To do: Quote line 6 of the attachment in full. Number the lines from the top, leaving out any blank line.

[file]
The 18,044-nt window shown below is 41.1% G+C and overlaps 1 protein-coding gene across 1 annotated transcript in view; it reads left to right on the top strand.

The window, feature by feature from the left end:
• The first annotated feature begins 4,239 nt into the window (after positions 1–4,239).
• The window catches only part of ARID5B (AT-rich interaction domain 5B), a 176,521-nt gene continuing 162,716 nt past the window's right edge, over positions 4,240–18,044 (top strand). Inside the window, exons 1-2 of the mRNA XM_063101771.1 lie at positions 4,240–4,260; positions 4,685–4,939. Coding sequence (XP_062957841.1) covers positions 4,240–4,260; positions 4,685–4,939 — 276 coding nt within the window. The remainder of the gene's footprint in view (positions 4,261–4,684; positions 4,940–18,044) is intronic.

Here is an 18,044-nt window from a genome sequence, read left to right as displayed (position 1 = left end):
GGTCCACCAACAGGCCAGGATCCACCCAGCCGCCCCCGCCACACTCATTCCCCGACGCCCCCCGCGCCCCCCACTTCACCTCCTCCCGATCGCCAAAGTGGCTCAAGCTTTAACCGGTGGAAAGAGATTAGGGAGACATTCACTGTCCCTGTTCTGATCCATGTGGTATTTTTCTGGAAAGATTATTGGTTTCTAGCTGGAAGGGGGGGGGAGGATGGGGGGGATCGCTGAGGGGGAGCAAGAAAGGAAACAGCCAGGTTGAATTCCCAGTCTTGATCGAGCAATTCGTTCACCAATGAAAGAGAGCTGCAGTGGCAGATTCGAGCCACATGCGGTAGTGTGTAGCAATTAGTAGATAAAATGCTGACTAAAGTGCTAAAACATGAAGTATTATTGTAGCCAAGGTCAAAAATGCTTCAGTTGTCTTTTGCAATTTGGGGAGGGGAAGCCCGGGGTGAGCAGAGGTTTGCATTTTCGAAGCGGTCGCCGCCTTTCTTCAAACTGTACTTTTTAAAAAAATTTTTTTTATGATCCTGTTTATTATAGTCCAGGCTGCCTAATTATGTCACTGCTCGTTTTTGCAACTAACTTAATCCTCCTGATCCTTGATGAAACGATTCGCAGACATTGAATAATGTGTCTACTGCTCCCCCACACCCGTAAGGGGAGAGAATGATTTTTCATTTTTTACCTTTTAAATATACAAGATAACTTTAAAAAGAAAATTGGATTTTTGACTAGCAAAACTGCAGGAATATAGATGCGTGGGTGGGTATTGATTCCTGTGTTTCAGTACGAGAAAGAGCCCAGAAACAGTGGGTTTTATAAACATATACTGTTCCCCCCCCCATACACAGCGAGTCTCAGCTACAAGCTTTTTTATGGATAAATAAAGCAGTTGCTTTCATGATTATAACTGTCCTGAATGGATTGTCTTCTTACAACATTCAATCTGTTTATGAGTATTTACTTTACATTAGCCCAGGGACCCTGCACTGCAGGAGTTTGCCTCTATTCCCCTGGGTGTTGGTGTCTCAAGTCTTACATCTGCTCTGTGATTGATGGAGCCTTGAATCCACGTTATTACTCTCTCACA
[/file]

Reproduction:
GGTCCACCAACAGGCCAGGATCCACCCAGCCGCCCCCGCCACACTCATTCCCCGACGCCCCCCGCGCCCCCCACTTCACCTCCTCCCGATCGCCAAAGTGGCTCAAGCTTTAACCGGTGGAAAGAGATTAGGGAGACATTCACTGTCCCTGTTCTGATCCATGTGGTATTTTTCTGGAAAGATTATTGGTTTCTAGCTGGAAGGGGGGGGGAGGATGGGGGGGATCGCTGAGGGGGAGCAAGAAAGGAAACAGCCAGGTTGAATTCCCAGTCTTGATCGAGCAATTCGTTCACCAATGAAAGAGAGCTGCAGTGGCAGATTCGAGCCACATGCGGTAGTGTGTAGCAATTAGTAGATAAAATGCTGACTAAAGTGCTAAAACATGAAGTATTATTGTAGCCAAGGTCAAAAATGCTTCAGTTGTCTTTTGCAATTTGGGGAGGGGAAGCCCGGGGTGAGCAGAGGTTTGCATTTTCGAAGCGGTCGCCGCCTTTCTTCAAACTGTACTTTTTAAAAAAATTTTTTTTATGATCCTGTTTATTATAGTCCAGGCTGCCTAATTATGTCACTGCTCGTTTTTGCAACTAACTTAATCCTCCTGATCCTTGATGAAACGATTCGCAGACATTGAATAATGTGTCTACTGCTCCCCCACACCCGTAAGGGGAGAGAATGATTTTTCATTTTTTACCTTTTAAATATACAAGATAACTTTAAAAAGAAAATTGGATTTTTGACTAGCAAAACTGCAGGAATATAGATGCGTGGGTGGGTATTGATTCCTGTGTTTCAGTACGAGAAAGAGCCCAGAAACAGTGGGTTTTATAAACATATACTGTTCCCCCCCCCATACACAGCGAGTCTCAGCTACAAGCTTTTTTATGGATAAATAAAGCAGTTGCTTTCATGATTATAACTGTCCTGAATGGATTGTCTTCTTACAACATTCAATCTGTTTATGAGTATTTACTTTACATTAGCCCAGGGACCCTGCACTGCAGGAGTTTGCCTCTATTCCCCTGGGTGTTGGTGTCTCAAGTCTTACATCTGCTCTGTGATTGATGGAGCCTTGAATCCACGTTATTACTCTCTCACA